After the brain, the eye is the next most complex organ in the human body. It absorbs light from the objects around us and sends signals to the brain where an image is created, allowing us to see.
It can be difficult to maintain good eye health in modern life. Our eyes are affected by everything from air conditioning to computer screens, contact lenses, makeup and lack of sleep, as well as factors out of our control such as age and pollen.
To better understand the inner-workings of the eyes and the consequences of poor eye health, it’s helpful to understand the different structures of the eye and their functions.
The conjunctiva is the clear membrane that covers the front of the eye. It provides a protective layer to keep dirt and bacteria out of the eye. It needs to be well lubricated by tears and oils in order to fulfil this protective function. If you don’t produce enough tears, you may experience dry eyes, which can lead to a condition called conjunctivitis, an inflammation of the conjunctiva. Conjunctivitis can also be caused by an infection or allergies.
The cornea is a clear, dome-shaped layer that covers the front of the eye. It provides a barrier against dirt, germs and other particles. As it has no blood vessels to deliver nourishment, it needs to be kept moist by tears to remain healthy. It also plays a role in focusing light into the eye. It’s responsible for about 70% of the eye’s total focusing power, a role shared by the lens. If the cornea gets damaged or infected, it can cause a condition called keratitis.
The lens acts much like a camera lens: it adjusts depending on the distance of the object you’re looking at, so that the object you see is in focus. A fault in the lens can contribute to vision problems. For example, farsightedness can be caused by the lens losing its elasticity with age. Both nearsightedness and farsightedness are caused when light passing through the lens is not properly focused onto the retina—it either focuses in front of or behind the retina, resulting in a fuzzy image.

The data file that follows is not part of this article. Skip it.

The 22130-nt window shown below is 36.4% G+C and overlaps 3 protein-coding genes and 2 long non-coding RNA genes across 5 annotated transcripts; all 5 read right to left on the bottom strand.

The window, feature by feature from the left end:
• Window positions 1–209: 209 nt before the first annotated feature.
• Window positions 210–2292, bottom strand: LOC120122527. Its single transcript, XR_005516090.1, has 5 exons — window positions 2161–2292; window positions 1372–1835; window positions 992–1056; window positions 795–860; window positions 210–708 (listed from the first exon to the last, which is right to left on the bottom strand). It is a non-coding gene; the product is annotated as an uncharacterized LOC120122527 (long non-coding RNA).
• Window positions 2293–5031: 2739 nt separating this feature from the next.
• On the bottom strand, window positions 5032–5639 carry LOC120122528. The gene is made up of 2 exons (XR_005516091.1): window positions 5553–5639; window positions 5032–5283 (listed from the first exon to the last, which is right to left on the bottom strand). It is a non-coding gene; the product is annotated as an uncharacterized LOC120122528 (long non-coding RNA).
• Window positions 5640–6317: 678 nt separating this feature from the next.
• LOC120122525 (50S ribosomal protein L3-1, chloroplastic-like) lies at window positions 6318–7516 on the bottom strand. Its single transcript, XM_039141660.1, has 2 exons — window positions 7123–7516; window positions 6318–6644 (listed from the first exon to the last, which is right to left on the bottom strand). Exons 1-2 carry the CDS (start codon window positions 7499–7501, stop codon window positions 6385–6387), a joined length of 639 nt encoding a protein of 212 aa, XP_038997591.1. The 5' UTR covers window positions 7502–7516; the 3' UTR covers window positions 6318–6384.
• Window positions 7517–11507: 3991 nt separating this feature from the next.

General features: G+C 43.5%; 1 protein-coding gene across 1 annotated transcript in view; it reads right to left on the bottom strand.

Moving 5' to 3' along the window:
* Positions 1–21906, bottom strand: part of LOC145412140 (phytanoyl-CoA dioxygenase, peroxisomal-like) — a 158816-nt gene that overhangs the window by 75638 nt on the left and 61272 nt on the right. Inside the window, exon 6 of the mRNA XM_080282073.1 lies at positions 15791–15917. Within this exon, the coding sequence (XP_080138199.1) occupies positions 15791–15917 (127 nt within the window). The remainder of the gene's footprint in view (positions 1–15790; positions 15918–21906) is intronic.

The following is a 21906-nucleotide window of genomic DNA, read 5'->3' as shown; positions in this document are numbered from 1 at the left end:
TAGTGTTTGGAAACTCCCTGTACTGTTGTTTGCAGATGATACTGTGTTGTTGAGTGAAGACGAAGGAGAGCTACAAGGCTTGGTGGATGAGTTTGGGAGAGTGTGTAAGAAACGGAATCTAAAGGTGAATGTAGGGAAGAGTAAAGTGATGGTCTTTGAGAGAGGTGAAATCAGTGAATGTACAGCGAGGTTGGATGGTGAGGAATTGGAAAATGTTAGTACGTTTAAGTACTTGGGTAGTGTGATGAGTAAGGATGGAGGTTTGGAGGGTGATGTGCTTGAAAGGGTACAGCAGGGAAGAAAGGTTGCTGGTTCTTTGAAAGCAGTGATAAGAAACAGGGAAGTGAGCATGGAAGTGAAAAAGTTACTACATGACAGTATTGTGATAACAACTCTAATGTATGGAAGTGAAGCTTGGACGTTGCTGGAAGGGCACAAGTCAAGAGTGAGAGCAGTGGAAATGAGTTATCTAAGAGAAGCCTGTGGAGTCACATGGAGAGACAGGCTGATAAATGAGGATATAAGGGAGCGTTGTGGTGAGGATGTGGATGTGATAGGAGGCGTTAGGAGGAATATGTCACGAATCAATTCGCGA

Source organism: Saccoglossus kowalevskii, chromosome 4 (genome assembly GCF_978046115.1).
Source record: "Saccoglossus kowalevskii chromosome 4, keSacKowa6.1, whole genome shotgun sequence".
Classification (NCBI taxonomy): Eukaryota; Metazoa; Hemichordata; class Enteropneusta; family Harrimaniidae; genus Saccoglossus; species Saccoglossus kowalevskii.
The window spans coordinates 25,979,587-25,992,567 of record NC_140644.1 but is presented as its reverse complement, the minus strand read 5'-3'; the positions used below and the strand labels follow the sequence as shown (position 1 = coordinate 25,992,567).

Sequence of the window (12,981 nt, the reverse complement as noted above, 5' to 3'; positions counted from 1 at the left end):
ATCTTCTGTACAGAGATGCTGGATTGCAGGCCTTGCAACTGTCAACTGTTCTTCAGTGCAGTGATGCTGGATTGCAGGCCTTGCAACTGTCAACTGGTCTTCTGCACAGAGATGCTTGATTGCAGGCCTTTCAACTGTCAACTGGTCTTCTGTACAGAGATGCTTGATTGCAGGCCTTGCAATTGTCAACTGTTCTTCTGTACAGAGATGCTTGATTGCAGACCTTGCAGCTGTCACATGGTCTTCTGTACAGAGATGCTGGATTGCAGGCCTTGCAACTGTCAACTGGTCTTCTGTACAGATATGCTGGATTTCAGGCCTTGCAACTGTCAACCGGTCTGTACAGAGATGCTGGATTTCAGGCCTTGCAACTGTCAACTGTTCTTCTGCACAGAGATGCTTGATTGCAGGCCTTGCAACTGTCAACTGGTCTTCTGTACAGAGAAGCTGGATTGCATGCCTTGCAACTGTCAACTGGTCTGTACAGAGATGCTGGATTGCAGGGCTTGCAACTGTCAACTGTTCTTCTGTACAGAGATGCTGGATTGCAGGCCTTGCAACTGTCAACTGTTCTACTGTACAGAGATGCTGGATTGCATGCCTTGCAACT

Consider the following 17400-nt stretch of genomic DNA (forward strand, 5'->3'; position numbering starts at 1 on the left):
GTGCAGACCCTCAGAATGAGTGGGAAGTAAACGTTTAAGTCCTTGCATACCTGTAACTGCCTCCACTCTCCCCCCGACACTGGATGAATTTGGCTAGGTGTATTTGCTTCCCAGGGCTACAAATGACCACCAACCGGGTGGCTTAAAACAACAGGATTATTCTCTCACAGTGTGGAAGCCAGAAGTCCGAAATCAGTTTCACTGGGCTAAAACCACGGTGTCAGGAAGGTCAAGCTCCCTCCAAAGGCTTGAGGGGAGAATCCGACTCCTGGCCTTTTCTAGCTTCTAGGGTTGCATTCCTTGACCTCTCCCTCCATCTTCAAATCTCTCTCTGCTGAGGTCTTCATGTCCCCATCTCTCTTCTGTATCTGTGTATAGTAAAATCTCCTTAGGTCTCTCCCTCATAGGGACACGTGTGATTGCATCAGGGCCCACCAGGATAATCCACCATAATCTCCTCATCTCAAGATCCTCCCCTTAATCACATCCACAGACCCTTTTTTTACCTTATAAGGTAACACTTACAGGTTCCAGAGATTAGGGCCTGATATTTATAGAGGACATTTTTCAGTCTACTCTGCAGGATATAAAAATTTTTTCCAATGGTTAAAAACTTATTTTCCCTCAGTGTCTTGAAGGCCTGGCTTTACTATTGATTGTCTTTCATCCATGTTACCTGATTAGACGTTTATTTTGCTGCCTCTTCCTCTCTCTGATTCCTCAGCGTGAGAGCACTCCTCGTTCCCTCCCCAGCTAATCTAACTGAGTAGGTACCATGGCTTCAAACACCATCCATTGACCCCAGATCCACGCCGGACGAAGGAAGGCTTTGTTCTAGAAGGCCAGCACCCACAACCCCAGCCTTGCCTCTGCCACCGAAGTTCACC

The retina plays a vital role in vision. It sits at the very back of the eye and is made up of millions of light-sensitive cells. These cells are of two kinds: rods and cones. Rods make up most of the retina and are very sensitive to light. However, they’re not sensitive to colour—this is where the cones come in.
The macula is part of the retina. It’s about 5 mm in diameter and responsible for our centre of vision. Whatever object we are actively focusing on will be in the centre of our vision—everything else we can see but aren’t quite looking at makes up our peripheral vision. If the macula becomes damaged, it can cause a condition called macular degeneration.
The iris is the coloured part of the eye that surrounds the pupil. The pupil is the round, dark centre of the eye—in fact, it’s just the hole through which light enters the eye. The iris contracts and relaxes to allow the pupil to change size. It narrows in bright light to restrict the amount of light entering the eye and widens in dim light to absorb as much light as possible for clearer vision.
The optic nerve is the bundle of nerve cells at the back of the eye. This nerve carries impulses from the eye to the brain, where they are interpreted and turned into an image of what the eyes are seeing. The optic nerve can be damaged by a condition called glaucoma.
Small changes in the eye can often be an indication of a larger problem, such as an infection, allergy or irritation. If you’re wondering what your eye symptom could be caused by or might indicate, we’ve got pages covering dry, itchy, red/bloodshot and tired eyes.
Throughout these pages we recommend herbal and natural remedies to help ease your symptoms. However, if your symptoms are severe—if they include eye pain, bleeding of the eye or suddenly blurry vision—or if you suspect that you have a more serious condition, it’s important to consult your ophthalmologist or GP immediately.
Eye conditions include:
Wherever possible, we try to offer natural and herbal solutions so you can treat your condition or speed up recovery from home. However, it's important that you consult your GP or ophthalmologist in the case of serious conditions and follow their treatment advice, as some of these conditions can severely damage your vision if not treated properly.
We have two main products for maintaining eye health: A.Vogel Sharp Vision and A.Vogel Eye Drops.
A.Vogel Sharp Vision contains nutrients such as zinc, lutein, beta-carotene and zeaxanthin, all vital for maintaining healthy eyes and good vision.
A.Vogel Eye Drops are made from euphrasia, a herb that has been used for centuries to treat eye problems, earning its alternate name, eyebright. These eye drops are great for dry, irritated or tired eyes and can be used while wearing contact lenses.